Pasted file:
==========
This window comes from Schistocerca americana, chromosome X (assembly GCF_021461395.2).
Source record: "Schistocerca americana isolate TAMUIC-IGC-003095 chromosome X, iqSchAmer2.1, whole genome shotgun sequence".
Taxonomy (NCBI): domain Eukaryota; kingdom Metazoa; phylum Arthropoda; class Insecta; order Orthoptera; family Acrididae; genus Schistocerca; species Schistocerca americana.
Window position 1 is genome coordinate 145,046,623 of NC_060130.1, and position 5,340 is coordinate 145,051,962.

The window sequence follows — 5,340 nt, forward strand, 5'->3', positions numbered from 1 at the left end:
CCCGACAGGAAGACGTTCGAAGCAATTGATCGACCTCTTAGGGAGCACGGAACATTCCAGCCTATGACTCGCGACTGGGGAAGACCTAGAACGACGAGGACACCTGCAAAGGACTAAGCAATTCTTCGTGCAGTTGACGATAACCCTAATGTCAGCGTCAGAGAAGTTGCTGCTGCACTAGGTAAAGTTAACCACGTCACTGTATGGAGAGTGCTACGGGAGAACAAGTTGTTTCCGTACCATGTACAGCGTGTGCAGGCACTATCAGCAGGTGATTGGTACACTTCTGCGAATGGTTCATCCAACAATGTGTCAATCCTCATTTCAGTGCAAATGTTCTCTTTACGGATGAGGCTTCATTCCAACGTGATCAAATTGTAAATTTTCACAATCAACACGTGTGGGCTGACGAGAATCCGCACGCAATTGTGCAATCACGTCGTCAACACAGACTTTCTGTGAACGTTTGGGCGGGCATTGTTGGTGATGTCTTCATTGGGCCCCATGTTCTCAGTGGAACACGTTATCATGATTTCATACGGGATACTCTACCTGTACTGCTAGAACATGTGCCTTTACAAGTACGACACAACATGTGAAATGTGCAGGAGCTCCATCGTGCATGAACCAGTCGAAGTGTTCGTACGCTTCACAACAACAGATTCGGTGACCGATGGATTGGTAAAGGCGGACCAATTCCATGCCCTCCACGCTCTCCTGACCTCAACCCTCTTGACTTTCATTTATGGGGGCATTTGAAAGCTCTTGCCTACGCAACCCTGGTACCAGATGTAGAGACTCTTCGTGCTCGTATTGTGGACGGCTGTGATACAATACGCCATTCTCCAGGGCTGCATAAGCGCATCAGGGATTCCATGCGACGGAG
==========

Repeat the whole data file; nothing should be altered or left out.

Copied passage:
This window comes from Schistocerca americana, chromosome X (assembly GCF_021461395.2).
Source record: "Schistocerca americana isolate TAMUIC-IGC-003095 chromosome X, iqSchAmer2.1, whole genome shotgun sequence".
Taxonomy (NCBI): domain Eukaryota; kingdom Metazoa; phylum Arthropoda; class Insecta; order Orthoptera; family Acrididae; genus Schistocerca; species Schistocerca americana.
Window position 1 is genome coordinate 145,046,623 of NC_060130.1, and position 5,340 is coordinate 145,051,962.

The window sequence follows — 5,340 nt, forward strand, 5'->3', positions numbered from 1 at the left end:
CCCGACAGGAAGACGTTCGAAGCAATTGATCGACCTCTTAGGGAGCACGGAACATTCCAGCCTATGACTCGCGACTGGGGAAGACCTAGAACGACGAGGACACCTGCAAAGGACTAAGCAATTCTTCGTGCAGTTGACGATAACCCTAATGTCAGCGTCAGAGAAGTTGCTGCTGCACTAGGTAAAGTTAACCACGTCACTGTATGGAGAGTGCTACGGGAGAACAAGTTGTTTCCGTACCATGTACAGCGTGTGCAGGCACTATCAGCAGGTGATTGGTACACTTCTGCGAATGGTTCATCCAACAATGTGTCAATCCTCATTTCAGTGCAAATGTTCTCTTTACGGATGAGGCTTCATTCCAACGTGATCAAATTGTAAATTTTCACAATCAACACGTGTGGGCTGACGAGAATCCGCACGCAATTGTGCAATCACGTCGTCAACACAGACTTTCTGTGAACGTTTGGGCGGGCATTGTTGGTGATGTCTTCATTGGGCCCCATGTTCTCAGTGGAACACGTTATCATGATTTCATACGGGATACTCTACCTGTACTGCTAGAACATGTGCCTTTACAAGTACGACACAACATGTGAAATGTGCAGGAGCTCCATCGTGCATGAACCAGTCGAAGTGTTCGTACGCTTCACAACAACAGATTCGGTGACCGATGGATTGGTAAAGGCGGACCAATTCCATGCCCTCCACGCTCTCCTGACCTCAACCCTCTTGACTTTCATTTATGGGGGCATTTGAAAGCTCTTGCCTACGCAACCCTGGTACCAGATGTAGAGACTCTTCGTGCTCGTATTGTGGACGGCTGTGATACAATACGCCATTCTCCAGGGCTGCATAAGCGCATCAGGGATTCCATGCGACGGAG